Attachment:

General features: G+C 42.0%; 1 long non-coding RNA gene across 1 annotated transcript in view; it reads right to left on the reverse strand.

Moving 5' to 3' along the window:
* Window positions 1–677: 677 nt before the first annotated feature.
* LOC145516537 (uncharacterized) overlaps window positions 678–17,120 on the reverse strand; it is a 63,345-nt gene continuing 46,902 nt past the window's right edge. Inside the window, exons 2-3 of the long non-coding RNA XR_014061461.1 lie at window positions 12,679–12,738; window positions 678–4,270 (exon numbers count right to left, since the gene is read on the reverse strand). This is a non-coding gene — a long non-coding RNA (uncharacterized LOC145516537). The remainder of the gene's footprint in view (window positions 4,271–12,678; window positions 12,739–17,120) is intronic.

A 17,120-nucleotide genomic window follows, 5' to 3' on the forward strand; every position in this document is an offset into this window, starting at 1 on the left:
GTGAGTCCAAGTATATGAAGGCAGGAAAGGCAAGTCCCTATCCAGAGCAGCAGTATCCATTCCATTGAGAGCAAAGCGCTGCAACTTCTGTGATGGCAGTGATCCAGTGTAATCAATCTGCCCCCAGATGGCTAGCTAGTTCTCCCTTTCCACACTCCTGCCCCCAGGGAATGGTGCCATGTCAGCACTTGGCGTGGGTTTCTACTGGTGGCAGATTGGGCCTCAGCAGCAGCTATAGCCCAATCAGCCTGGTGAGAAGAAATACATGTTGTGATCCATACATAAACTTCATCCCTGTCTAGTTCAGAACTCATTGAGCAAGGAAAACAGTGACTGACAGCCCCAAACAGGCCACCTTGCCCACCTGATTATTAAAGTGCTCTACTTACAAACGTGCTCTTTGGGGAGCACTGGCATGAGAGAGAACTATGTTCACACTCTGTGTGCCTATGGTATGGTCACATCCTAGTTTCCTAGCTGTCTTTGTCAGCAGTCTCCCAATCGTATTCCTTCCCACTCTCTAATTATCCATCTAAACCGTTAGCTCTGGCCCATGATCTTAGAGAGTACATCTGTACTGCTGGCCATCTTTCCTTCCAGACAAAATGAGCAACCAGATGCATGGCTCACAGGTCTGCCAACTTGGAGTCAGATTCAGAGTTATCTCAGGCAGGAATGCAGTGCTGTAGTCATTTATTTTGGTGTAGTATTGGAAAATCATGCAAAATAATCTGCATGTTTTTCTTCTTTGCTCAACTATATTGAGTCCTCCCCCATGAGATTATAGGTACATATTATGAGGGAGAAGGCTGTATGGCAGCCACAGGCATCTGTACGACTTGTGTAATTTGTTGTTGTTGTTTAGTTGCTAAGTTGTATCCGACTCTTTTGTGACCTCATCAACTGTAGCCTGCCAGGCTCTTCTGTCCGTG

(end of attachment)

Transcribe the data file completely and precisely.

General features: G+C 42.0%; 1 long non-coding RNA gene across 1 annotated transcript in view; it reads right to left on the reverse strand.

Moving 5' to 3' along the window:
* Window positions 1–677: 677 nt before the first annotated feature.
* LOC145516537 (uncharacterized) overlaps window positions 678–17,120 on the reverse strand; it is a 63,345-nt gene continuing 46,902 nt past the window's right edge. Inside the window, exons 2-3 of the long non-coding RNA XR_014061461.1 lie at window positions 12,679–12,738; window positions 678–4,270 (exon numbers count right to left, since the gene is read on the reverse strand). This is a non-coding gene — a long non-coding RNA (uncharacterized LOC145516537). The remainder of the gene's footprint in view (window positions 4,271–12,678; window positions 12,739–17,120) is intronic.

A 17,120-nucleotide genomic window follows, 5' to 3' on the forward strand; every position in this document is an offset into this window, starting at 1 on the left:
GTGAGTCCAAGTATATGAAGGCAGGAAAGGCAAGTCCCTATCCAGAGCAGCAGTATCCATTCCATTGAGAGCAAAGCGCTGCAACTTCTGTGATGGCAGTGATCCAGTGTAATCAATCTGCCCCCAGATGGCTAGCTAGTTCTCCCTTTCCACACTCCTGCCCCCAGGGAATGGTGCCATGTCAGCACTTGGCGTGGGTTTCTACTGGTGGCAGATTGGGCCTCAGCAGCAGCTATAGCCCAATCAGCCTGGTGAGAAGAAATACATGTTGTGATCCATACATAAACTTCATCCCTGTCTAGTTCAGAACTCATTGAGCAAGGAAAACAGTGACTGACAGCCCCAAACAGGCCACCTTGCCCACCTGATTATTAAAGTGCTCTACTTACAAACGTGCTCTTTGGGGAGCACTGGCATGAGAGAGAACTATGTTCACACTCTGTGTGCCTATGGTATGGTCACATCCTAGTTTCCTAGCTGTCTTTGTCAGCAGTCTCCCAATCGTATTCCTTCCCACTCTCTAATTATCCATCTAAACCGTTAGCTCTGGCCCATGATCTTAGAGAGTACATCTGTACTGCTGGCCATCTTTCCTTCCAGACAAAATGAGCAACCAGATGCATGGCTCACAGGTCTGCCAACTTGGAGTCAGATTCAGAGTTATCTCAGGCAGGAATGCAGTGCTGTAGTCATTTATTTTGGTGTAGTATTGGAAAATCATGCAAAATAATCTGCATGTTTTTCTTCTTTGCTCAACTATATTGAGTCCTCCCCCATGAGATTATAGGTACATATTATGAGGGAGAAGGCTGTATGGCAGCCACAGGCATCTGTACGACTTGTGTAATTTGTTGTTGTTGTTTAGTTGCTAAGTTGTATCCGACTCTTTTGTGACCTCATCAACTGTAGCCTGCCAGGCTCTTCTGTCCGTG